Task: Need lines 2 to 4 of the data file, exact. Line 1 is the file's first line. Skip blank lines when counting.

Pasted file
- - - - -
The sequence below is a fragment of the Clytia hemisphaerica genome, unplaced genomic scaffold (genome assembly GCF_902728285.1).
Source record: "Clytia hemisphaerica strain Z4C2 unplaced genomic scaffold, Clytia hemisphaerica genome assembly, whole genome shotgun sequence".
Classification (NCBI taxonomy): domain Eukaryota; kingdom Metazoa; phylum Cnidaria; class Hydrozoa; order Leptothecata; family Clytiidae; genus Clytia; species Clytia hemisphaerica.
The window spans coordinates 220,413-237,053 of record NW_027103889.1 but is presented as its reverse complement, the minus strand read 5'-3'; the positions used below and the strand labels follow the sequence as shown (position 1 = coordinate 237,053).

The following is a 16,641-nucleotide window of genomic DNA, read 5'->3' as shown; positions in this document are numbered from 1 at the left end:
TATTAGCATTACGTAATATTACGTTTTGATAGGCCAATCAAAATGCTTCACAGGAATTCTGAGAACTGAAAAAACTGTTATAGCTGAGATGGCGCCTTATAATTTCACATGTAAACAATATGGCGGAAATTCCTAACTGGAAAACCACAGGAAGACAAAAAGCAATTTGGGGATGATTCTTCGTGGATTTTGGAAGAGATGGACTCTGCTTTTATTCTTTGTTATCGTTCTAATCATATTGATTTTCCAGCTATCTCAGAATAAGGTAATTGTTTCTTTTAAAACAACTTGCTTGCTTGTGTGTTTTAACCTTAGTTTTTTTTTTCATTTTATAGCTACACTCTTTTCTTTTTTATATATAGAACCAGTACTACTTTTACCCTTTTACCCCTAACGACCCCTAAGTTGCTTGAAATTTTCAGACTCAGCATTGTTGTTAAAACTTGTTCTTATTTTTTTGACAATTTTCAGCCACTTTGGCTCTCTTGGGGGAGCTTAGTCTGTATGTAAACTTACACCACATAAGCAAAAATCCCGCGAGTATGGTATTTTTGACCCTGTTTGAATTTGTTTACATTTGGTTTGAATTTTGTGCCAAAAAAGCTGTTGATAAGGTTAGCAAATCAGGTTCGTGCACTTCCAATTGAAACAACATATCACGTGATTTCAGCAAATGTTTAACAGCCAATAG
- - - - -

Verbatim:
Source record: "Clytia hemisphaerica strain Z4C2 unplaced genomic scaffold, Clytia hemisphaerica genome assembly, whole genome shotgun sequence".
Classification (NCBI taxonomy): domain Eukaryota; kingdom Metazoa; phylum Cnidaria; class Hydrozoa; order Leptothecata; family Clytiidae; genus Clytia; species Clytia hemisphaerica.
The window spans coordinates 220,413-237,053 of record NW_027103889.1 but is presented as its reverse complement, the minus strand read 5'-3'; the positions used below and the strand labels follow the sequence as shown (position 1 = coordinate 237,053).